Irish Terriers, nicknamed “Daredevils,” are courageous dogs with a tight, wiry red coat covering their bodies. They are believed to be prototypes of a long-legged terrier and stand at the height of 18 inches. These dogs have a beautifully balanced appearance that will catch anyone’s eyes.
Irish Terriers are known to be excellent people dogs, but they are not fit for anyone. They are best suited for those who are often home as they make great indoor companion dogs. These dogs are active and versatile, who will watch over you and your family for a long time.
Irish Terrier Breed Statistics
|Dog Breed Group||Terrier|
|Weight||27 pounds (male); 25 pounds (female)|
Irish Terrier Breed Ratings
|Friendly with family|
|Friendly with kids|
|Friendly with strangers|
|Friendly with other dogs|
Irish Terrier History
Irish Terriers are well-known red-headed dogs from Ireland. They are known to be one of the oldest terrier breeds, so their exact origin is unknown. But they are referred by many as “the poor man’s sentinel,” “the farmer’s friend,” and “the gentleman’s favorite.”
It is believed that Irish Terriers are descendants of the now-extinct black and tan Terrier and wheaten-coated Terrier. They were first recognized as a breed at a dog show in Glasgow in 1875. Four years later, two Irish Terriers started producing litters and are considered the foundation of the breed.
It was in the 1880s when the Irish Terriers rose to popularity in Britain. They became the source of controversies that led to significant changes in the British dogs’ appearance – ear cropping was banned by 1889.
When the dogs reached the United States, they immediately rose to popularity. The first Irish Terrier was shown in the Westminster dog show in 1881. It was only after four years that the American Kennel Club officially recognized the breed in 1885.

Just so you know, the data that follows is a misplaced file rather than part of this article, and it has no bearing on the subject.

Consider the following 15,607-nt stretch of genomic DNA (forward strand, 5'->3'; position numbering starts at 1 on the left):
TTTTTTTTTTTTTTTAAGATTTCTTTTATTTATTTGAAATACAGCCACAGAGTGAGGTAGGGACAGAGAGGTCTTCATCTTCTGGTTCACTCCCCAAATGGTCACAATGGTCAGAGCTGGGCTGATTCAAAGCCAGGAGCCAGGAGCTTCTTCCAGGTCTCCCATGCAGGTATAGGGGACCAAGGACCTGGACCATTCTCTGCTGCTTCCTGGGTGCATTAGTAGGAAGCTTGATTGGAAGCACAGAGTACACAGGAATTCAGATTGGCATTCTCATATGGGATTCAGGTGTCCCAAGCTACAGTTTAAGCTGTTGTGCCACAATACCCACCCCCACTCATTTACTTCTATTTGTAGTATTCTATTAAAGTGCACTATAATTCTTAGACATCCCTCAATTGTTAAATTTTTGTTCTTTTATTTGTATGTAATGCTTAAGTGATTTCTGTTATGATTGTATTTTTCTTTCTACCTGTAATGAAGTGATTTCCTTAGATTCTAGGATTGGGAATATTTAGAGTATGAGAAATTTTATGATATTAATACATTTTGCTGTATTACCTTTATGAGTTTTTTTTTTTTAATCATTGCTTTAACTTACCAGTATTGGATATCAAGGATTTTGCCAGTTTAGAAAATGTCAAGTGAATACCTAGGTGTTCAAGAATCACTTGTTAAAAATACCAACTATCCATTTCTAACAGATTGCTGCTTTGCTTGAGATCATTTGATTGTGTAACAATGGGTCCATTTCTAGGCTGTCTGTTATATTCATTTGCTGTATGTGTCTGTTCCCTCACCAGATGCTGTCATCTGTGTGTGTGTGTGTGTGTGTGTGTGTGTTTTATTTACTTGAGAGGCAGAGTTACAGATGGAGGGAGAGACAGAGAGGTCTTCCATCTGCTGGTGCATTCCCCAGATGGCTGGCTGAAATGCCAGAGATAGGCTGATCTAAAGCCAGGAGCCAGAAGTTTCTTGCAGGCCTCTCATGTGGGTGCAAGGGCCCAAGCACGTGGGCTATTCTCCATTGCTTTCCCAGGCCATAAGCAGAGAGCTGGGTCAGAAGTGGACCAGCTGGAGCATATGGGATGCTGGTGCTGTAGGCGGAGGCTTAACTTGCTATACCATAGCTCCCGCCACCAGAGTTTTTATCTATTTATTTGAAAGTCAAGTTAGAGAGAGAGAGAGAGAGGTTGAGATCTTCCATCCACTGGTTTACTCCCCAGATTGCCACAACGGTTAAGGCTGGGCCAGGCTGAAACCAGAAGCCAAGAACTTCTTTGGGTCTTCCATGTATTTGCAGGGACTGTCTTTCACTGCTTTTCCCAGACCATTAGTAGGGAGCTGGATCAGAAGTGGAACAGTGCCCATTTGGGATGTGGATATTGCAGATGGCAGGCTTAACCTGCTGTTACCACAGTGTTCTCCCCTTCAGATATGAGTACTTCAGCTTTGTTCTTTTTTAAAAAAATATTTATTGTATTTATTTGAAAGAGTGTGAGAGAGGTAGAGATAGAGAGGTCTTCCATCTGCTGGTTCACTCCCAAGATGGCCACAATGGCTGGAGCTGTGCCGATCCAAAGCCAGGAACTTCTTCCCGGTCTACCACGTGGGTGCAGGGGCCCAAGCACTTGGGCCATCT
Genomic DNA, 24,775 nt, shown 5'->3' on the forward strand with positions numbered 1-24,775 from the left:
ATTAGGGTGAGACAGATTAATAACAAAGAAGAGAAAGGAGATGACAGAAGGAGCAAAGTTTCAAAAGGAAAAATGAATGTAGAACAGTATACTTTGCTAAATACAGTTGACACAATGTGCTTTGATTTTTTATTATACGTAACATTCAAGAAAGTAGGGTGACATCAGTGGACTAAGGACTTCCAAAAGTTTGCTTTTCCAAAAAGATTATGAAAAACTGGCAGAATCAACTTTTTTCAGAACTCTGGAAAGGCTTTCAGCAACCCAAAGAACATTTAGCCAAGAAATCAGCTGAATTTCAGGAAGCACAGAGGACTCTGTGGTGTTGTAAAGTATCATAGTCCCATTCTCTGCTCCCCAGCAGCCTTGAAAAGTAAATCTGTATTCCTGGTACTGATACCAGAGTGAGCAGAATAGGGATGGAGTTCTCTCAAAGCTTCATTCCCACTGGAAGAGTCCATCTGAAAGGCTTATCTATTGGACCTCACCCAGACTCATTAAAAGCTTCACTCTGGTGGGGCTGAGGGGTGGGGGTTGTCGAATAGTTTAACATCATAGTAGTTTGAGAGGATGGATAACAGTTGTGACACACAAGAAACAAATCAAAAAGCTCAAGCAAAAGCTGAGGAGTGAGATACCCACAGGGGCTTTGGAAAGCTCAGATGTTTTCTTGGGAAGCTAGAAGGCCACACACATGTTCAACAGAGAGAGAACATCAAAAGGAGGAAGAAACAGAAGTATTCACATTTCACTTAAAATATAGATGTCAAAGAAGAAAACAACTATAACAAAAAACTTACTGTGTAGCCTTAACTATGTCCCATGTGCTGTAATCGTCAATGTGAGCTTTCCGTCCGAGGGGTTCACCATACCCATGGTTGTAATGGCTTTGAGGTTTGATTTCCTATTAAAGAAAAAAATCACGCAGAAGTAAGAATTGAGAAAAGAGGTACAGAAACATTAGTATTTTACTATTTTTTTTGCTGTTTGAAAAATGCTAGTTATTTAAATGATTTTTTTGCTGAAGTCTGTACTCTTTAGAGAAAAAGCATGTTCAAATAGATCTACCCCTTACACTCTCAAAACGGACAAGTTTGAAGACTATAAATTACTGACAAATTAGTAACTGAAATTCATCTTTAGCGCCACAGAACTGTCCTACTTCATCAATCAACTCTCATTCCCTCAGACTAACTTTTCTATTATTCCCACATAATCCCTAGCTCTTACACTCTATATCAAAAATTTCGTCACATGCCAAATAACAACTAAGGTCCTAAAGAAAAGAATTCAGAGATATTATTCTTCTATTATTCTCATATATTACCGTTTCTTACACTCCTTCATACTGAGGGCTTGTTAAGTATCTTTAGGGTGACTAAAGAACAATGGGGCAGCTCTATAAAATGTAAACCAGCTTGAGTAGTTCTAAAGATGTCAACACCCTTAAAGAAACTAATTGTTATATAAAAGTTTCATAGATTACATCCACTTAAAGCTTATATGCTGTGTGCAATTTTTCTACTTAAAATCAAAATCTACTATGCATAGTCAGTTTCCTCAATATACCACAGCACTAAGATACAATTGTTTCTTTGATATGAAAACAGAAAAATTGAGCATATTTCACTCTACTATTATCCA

Sadly, after World War I, the dog’s popularity slowly faded away. Now, it only ranks the 116th in popularity in the US. They are uncommon, but for those who own them, they are undeniably loving dogs.
Irish Terrier Temperament
Irish Terriers are known to be bold, dashing, and tender-hearted dogs. There’s a reason why they’re called “Daredevils” – because of how animated and fearless these dogs can be.
These dogs are created to be companions, guard dogs, and hunters, making them very versatile. They can be good-tempered, alert, and adaptable, but are also reckless and curious dogs.
They are not the best dogs to get for first-time owners. Their independent personalities require lots of training accompanied by a firm and consistent leadership. If you aren’t able to control them, they’ll likely choose activities of their own, which can be very destructive.
It’s essential to give them exercise, so they become well-behaved inside the household. They are also good dogs for families with children and are known to be very loyal family members.
Irish Terriers are better in one-dog households. They are not friendly with other pets and have tendencies to become aggressive, especially towards dogs of the same sex. Their temperament towards strangers can range to polite and reserved.
Early socialization is vital to make them more well-rounded. This will also help encourage a stable temperament, especially when introduced to anything new.